1 Aron Baynes, Boston Celtics
Aged 30, Baynes is no spring chicken compared to others in line for a breakout year. However, anyone worried about the lack of opportunities he will be given should study the Celtics’ options at the 5. Baynes is the Celtics' solitary true center, with Al Horford the only thing resembling a small-ball center. While not your usual breakout candidate, Baynes has been given a unique opportunity to put his talent on display.
After three years at the Spurs as a small-role player and two years with the Pistons playing behind Andre Drummond, Baynes has the opportunity to play a prominent role, on a contending team no less. On a Boston squad that struggled with rebounding last year, Baynes will play an important role in minimizing that deficit after general manager Danny Ainge traded away four of their top five rebounders from last season.
A defensive playmaker, Baynes will be significant at the opposite end of the court, too. That's because the defensively challenged Kyrie Irving will be playing in front of him and giving opponents ample opportunity to find the interior.
2 Nerlens Noel, Dallas Mavericks
It’s common knowledge that players perk up in a contract year. Nerlens Noel is playing his second contract year in a row after he absurdly rejected a four-year, $70 million deal, believing he could find better on the open market. That notion proved false as he ended up having to take a qualifying offer at just over four million. A defensive center, Noel is a valuable asset in spite of his failure to attract the bids he craved.
For Noel to see the payday he was hoping for, he must have a breakout year, particularly on the offensive end where he is yet to make a splash. So, with motivation in hand, can the 23-year-old make the jump? He’ll likely come off the bench when the Mavs have a fully healthy squad, with Dirk Nowitzki favored by coach Rick Carlisle. But expect Noel to see a few starts as Dallas aim to prolong Nowitzki’s already lengthy career.
Noel could also be an under-the-radar sixth man candidate, as he will earn plenty of minutes even if he doesn’t start. That will be dependent on him staying healthy, which was no small task for Noel while he was in Philadelphia. Regardless, a fresh start and unhampered run at NBA success away from the frontcourt gridlock in Philly should treat the sixth overall pick in 2013 well.
3 Clint Capela, Houston Rockets
If there was an unintended benefactor of the Chris Paul trade, it might be Clint Capela. The Rockets’ big man must be overflowing with joy given the arrival of lob city in Houston.
While Capela was effective on the offensive end and benefitted greatly from the spaced floor of the Rockets, he hasn’t yet fully developed as an athlete. He was often out-muscled by stronger centers (see his struggles against Steven Adams in the Rockets’ first-round playoff series against the Thunder), and had to play short spurts due to a lack of stamina. If his physical attributes can match his ability in the pick and roll and as the lob catcher, Capela will be in line for a career year.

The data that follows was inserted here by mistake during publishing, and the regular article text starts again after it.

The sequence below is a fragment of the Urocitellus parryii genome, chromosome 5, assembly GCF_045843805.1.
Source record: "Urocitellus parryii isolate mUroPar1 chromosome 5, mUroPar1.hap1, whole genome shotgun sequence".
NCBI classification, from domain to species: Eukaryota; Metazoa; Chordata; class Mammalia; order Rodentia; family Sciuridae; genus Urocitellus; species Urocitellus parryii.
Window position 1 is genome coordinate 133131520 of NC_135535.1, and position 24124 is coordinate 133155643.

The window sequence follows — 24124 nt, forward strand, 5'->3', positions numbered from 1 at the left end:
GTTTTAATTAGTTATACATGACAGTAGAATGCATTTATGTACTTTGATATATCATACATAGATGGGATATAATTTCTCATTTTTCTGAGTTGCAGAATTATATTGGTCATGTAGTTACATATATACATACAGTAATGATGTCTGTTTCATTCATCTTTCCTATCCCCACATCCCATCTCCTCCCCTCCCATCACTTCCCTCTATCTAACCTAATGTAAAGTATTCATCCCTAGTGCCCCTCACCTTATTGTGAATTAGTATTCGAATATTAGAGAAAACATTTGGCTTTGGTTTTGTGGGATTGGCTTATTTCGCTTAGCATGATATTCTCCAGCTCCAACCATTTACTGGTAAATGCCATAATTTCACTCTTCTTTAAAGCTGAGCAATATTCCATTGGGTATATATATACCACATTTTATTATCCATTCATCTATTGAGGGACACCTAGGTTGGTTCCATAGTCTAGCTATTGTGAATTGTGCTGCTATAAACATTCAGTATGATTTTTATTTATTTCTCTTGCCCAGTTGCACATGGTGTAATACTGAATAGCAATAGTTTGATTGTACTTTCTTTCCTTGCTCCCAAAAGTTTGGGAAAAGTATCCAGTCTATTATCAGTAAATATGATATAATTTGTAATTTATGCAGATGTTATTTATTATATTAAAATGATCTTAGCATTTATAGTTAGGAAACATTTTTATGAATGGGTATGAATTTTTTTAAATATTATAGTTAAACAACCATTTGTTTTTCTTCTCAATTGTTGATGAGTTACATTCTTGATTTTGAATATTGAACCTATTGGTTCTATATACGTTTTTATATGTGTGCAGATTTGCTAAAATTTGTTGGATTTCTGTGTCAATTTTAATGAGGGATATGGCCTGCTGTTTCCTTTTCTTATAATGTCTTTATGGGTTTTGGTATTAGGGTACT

With knockdown shooters and classy ball handlers around him, the Houston still have the squad to highlight the Swiss' strengths.
4 Jusuf Nurkic, Portland Trailblazers
With one of the better starting backcourts in the league, the Trail Blazers' disappointing beginning to last season was perplexing. It seemed they were only a piece away from challenging for a high playoff seeding, and as it turned out that piece was Jusuf Nurkic.
Nurkic powered Portland’s charge towards the West eighth seed after their poor start, providing the interior presence they had been lacking. A solid rebounder and creative passer from the high post, his presence gives Portland’s guard tandem something to work off as defenses zone in on them too often. If his defense can improve and in the process lift Portland out of the doldrums of the NBA’s defensive rankings (24th, and the worst of any playoff team, a nightmare in their first-round matchup with the Warriors), then the Trail Blazers will be challenging for the playoffs in the stacked West again.
5 Cody Zeller, Charlotte Hornets
Hot Tip: just because Dwight Howard is the biggest name center that Charlotte has on the books doesn’t mean he’s their best. That title belongs to Cody Zeller, who won’t start due to coach Steve Clifford’s prior relationship with Howard, yet keep an eye on what is shaping as one of the NBA’s more interesting intra-squad battles.
In 20 games without Zeller last year, the Hornets went 3-17, missing his work ethic across the entire court. So what is Zeller good at? Kind of everything that you don’t get a stat for, which doesn’t earn you the universal kudos it should. However, in a league where so many players are chasing stats, having someone excited to do the dirty work like set screens makes the team tick. It’s what Draymond Green is good at, and exactly what Howard hasn’t done since 2010.
If the Hornets make the playoffs (which they should in an ultra-decimated Eastern Conference), maybe the Indiana product will get some of those props, too.
Who will be the top breakout center of 2017/18? Comment below!
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